Dunkirk in 70mm(2017)
When 400,000 men couldn't get home, home came for them.
Christopher Nolan's Oscar-winning World War II thriller, with Tom Hardy, Cillian Murphy and Mark Rylance (Bridge of Spies). Nominated for eight Academy Awards and winner of film editing, sound editing and sound mixing.... More
Chronicles the plight of Allied forces, driven to the edge of Europe - the seaside town of Dunkirk - by German forces. Hundreds of thousands of English troops are trapped on the beach, desperate for evacuation as the enemy pushes towards them. Picked off by terrifying Stuka dive bombers, their escape craft attacked by U-boats, it'll take the courage of Spitfire pilots and civilian sailors to get more than a handful of survivors home.Hide
YOUR RATING & REVIEWWATCHLIST
BY Steve Newall Flicks Writer
Christopher Nolan just can’t help himself. Even when stripping every ounce of fat off a lean, light-in-character-development retelling of WWII’s mass evacuation at Dunkirk (ok, one that was clearly also phenomenally expensive), Nolan weaves in an Inception-like multi-linear narrative that jumps around in time to focus on various characters. But like damn near every decision Nolan makes here, it proves unerring, allowing equal focus to be shared: young infantrymen trying to survive one week on the Continental coastline; civilian sailors one day as they cross the English Channel to aid in the rescue of their countrymen; and Spitfire pilots a single hour in the air above their amassed, under siege forces.... More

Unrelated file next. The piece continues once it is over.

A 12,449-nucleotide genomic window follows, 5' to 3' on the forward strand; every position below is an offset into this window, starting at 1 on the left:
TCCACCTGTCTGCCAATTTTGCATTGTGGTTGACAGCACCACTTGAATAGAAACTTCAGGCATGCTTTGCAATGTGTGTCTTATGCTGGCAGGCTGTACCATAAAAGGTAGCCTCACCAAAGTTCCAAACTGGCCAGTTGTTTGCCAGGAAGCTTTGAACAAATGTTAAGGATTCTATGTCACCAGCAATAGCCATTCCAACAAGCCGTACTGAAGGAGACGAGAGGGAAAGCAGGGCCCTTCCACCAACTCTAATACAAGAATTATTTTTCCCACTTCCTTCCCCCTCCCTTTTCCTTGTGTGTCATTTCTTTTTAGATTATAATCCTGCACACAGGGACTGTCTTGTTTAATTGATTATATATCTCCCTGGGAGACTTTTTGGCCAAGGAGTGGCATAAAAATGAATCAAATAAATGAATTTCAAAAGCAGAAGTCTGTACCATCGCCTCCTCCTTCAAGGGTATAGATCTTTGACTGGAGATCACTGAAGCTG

From the get-go Dunkirk is a relentlessly tense affair, Nolan eschewing preamble, scene-setting, unneeded backstories, and devices like letters from home, family breakfasts, or mess-room interactions that are typically used to generate investment in characters. Instead, we’re dropped right into the action, tension, panic, and dread of the plight of hundreds of thousands of troops. Not that we ever see them fully amassed - Nolan sparing us from the now overly-familiar CGI camera flypasts that usually offer a God’s-eye view of proceedings, allowing the viewer to get glimpses of the scale of the scenario from the perspective of the characters caught up in it.
As the film veers between potential threats to sudden, elaborately-staged danger, the IMAX screen induces occasional, deserved, sea-sickness and also allows for maximum eye-popping in aerial dogfight sequences. Dunkirk’s cast superbly function as moving parts within the tightly-wound mechanism of the film, and you’ll leave thrilled and shaken by the scale of the real-life endeavour as well as Nolan’s cinematic version.Hide